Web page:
Monday, June 30, 2014

I THINK: Icelandic Stories

When I first got back from Iceland and was discussing the trip with my friends, I found that the majority of our conversations centered around stories that did not belong to me. The stories I was most excited to pass on belonged to the Icelandic people- charming stories of mischievous elves, crafty trolls, and brutal old Viking lords. Everyone I ran into there seemed to have a yarn to spin, and so by the end of the trip, I had collected quite a little treasure trove of them. I've decided to share some of my favorites today with you!

Friday, June 20, 2014

I GO: Iceland Part 4 (Glacier Hiking)

Having already marveled at the sight of Jokulsarlon, I was excited to hear that the glacier we would be scrambling about would be the glacier that mothered Jokulsarlon: Breiomerkurjokull, one of the tongue-like protrusions of Vatnajokull, one of the largest glaciers in Europe. As a result of rising temperatures, Breiomerkurjokull is retreating, leaving in its wake depressions that are now filled by the waters of Jokulsarlon. The icebergs floating in the Jokulsarlon are themselves chunks that have splintered off from their mother glacier.

When A and I first decided to go to Iceland, the one thing I knew I wanted to do while I was there was go glacier hiking. If you're asking what glacier hiking is, it's exactly what its name makes it out to be: walking atop ancient glaciers, with crampons (metal spikes) attached to the bottom of one's shoes and an ice pick in one's hand to prevent an undesired slip'n'slide moment.

Tuesday, June 3, 2014

I GO: Iceland Part 3 (Jokulsarlon Glacial Lagoon)

After spending the day gallivanting under gargantuan waterfalls and horsing around with semi-wild Icelandic stallions, we were thoroughly ready to collapse into a hearty meal and soft bed before rising before the sun and heading off in search of ancient glaciers.

Friday, May 16, 2014

I GO: Iceland Part 2 (Ponies and Waterfalls)

On our second day in Iceland, A and I bid Reykjavic farewell and embarked on a two-day tour. Our ultimate destination was Jokulsarlon, a glacial lagoon, but because Iceland has like 4 hours of sunlight in the winter it wasn't practical for us to do a day trip all the way out there. So we decided to stretch our visit out, dropping by to visit two epic waterfalls, Seljalandsfoss and Skogafoss, along the way.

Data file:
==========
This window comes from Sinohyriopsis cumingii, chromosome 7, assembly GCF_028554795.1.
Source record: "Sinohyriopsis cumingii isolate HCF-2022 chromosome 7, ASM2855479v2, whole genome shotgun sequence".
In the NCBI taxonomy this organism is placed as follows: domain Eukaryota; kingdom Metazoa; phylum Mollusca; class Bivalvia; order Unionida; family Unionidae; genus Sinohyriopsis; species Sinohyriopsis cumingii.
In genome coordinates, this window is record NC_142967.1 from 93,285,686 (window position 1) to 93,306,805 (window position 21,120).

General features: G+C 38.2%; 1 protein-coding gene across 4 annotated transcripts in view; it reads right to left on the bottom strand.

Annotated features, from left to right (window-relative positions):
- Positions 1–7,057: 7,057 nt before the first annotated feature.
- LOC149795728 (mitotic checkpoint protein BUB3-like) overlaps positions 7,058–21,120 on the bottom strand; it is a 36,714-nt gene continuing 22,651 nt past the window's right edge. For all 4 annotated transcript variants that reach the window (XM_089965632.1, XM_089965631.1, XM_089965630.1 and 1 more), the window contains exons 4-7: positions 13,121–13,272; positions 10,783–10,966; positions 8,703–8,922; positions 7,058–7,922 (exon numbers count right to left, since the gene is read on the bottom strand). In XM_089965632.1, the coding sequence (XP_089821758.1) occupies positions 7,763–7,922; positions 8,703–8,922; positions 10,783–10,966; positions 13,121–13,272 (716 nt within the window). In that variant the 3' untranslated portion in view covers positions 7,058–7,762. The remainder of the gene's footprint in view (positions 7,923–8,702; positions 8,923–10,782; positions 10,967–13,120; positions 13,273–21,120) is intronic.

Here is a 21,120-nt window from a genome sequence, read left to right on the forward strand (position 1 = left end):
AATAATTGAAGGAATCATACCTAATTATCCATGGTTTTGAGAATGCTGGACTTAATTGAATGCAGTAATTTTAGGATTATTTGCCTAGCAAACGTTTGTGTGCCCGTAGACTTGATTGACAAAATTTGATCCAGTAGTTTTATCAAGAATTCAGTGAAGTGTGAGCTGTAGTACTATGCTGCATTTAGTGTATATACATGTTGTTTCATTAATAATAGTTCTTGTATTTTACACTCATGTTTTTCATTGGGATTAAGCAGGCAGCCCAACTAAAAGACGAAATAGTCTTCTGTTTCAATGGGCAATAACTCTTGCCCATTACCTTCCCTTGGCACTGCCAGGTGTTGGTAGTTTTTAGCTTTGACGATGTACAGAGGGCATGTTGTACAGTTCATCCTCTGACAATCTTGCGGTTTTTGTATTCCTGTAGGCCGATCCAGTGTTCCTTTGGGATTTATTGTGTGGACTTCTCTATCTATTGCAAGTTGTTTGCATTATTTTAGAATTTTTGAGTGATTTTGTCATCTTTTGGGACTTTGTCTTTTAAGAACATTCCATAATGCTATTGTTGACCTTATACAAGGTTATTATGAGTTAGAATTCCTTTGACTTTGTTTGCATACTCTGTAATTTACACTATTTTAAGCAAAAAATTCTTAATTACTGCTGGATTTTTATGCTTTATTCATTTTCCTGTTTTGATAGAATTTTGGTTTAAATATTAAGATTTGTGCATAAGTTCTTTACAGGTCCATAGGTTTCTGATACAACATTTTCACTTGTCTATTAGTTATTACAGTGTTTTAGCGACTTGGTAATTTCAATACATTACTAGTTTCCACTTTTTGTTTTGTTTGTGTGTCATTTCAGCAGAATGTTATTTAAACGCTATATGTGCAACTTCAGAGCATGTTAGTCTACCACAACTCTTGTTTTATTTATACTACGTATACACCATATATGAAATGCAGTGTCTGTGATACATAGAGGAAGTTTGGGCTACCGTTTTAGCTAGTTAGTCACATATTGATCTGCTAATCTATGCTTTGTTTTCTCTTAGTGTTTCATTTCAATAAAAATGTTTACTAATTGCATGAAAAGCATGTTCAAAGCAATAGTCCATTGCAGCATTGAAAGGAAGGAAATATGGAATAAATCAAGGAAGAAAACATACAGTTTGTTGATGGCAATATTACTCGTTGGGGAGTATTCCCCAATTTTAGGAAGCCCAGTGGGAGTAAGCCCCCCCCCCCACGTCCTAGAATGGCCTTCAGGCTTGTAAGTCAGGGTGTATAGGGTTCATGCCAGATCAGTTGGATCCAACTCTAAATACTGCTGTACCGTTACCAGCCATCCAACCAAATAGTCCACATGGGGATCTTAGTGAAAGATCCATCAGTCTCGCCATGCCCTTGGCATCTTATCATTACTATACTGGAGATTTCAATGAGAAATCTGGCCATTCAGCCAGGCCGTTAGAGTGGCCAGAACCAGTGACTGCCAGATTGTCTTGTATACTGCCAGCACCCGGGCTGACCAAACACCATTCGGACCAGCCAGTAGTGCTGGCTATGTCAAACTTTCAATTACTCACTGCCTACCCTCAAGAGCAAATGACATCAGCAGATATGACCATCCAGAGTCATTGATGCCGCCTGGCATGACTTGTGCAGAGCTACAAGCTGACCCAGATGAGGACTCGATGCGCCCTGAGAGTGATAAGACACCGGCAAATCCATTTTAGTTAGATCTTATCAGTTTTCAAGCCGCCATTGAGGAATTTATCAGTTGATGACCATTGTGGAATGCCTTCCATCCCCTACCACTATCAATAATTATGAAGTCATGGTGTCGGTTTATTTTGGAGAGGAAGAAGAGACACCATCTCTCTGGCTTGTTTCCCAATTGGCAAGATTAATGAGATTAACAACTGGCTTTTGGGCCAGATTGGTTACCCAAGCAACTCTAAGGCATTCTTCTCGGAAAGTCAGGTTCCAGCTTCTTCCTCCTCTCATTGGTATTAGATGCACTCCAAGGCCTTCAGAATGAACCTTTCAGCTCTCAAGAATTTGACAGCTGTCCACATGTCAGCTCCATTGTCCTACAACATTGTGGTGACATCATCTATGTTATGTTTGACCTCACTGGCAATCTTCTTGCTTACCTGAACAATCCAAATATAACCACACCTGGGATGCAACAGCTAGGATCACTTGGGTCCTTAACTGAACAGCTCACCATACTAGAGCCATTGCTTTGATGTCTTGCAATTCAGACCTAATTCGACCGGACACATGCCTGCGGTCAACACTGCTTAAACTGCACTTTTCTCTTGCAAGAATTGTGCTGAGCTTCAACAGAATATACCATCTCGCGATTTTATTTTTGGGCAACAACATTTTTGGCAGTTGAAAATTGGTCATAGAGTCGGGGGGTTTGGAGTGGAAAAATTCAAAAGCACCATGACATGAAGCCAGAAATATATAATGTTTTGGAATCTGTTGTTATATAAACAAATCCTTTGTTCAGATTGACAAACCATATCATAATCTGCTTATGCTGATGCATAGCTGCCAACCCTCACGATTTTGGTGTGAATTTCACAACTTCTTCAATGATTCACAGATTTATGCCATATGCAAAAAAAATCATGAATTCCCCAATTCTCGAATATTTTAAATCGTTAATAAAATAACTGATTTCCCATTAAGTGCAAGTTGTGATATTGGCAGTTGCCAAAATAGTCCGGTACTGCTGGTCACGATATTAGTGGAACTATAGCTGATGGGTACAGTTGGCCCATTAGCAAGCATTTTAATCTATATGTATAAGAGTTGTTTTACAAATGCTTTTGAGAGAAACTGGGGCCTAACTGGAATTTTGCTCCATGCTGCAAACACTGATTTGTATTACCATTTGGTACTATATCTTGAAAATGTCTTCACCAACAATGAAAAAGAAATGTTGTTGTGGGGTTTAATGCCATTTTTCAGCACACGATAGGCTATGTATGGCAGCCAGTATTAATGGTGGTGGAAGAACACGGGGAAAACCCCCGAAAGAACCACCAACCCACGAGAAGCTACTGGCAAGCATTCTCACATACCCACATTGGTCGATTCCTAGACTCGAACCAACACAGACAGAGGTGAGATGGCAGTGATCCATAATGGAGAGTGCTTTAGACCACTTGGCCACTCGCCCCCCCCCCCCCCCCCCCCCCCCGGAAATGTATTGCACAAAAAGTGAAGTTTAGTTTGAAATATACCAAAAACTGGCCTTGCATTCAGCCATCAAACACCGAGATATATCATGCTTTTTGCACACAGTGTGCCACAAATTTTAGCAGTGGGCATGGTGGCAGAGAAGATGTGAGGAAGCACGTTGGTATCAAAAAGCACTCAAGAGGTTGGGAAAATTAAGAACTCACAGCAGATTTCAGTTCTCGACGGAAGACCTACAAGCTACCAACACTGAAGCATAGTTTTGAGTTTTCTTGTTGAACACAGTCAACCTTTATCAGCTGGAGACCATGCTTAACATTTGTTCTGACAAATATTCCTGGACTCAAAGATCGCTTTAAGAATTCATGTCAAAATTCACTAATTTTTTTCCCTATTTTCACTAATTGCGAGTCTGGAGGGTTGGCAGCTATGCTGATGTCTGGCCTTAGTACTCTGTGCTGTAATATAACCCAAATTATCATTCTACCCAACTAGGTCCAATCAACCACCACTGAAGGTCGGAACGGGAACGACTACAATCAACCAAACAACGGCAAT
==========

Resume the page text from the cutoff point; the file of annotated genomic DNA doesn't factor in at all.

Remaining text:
Sunday, May 11, 2014

I GO: Iceland Part 1 (The Golden Circle)

Way back in January, my dear friend A and I ventured off to Reykjavik, Iceland for a couple of days in search of surreal scenery. If you've ever watched Thor, James Bond: Die Another Day, Game of Thrones, or The Secret Life of Walter Mitty and wondered whether all those craggy mountains, mystical waterfalls, and glacial lagoons are real, the answer is yes. And they are all in Iceland.

The thing about Reykjavik is that its this amazingly hip (without being annoyingly hipster) gem of a city enveloped by a landscape so dramatic being there feels like being sucked into an apocalyptic painting. If you're not going to rent a car, no worries, there are a gajillion tour operators running tours around the area's highlights. Personally, I wanted to minimize the amount of time we spent holed up in a coach watching the sights slip by, and I was pleasantly surprised by how many activity-based tours there were. 

These pictures were from our last day in Iceland, when we toured the Golden Circle and Langjokull glacier. The Golden Circle is composed of three stops: Thingvellir National Park, a geothermally active area called Geysir that quite obviously is full of geysers, and the Gullfoss waterfall. Our tour guide/driver- dubbed Elsa because of the likeness of her billowing ice blonde locks to those of Queen Elsa's from Frozen- picked us up in a super jeep, a jeep so massive the wheels, when fully-inflated, reached my shoulders. She spent the majority of the drive telling us old Icelandic folk stories, of elves, giants, and infamous viking warriors. I was surprised by the tenacity of the bond between Icelandic culture and the physical landscape. The land is almost sacred, imbued with a gauzy aura of mysticism at once alarming given the times and spellbindingly charming.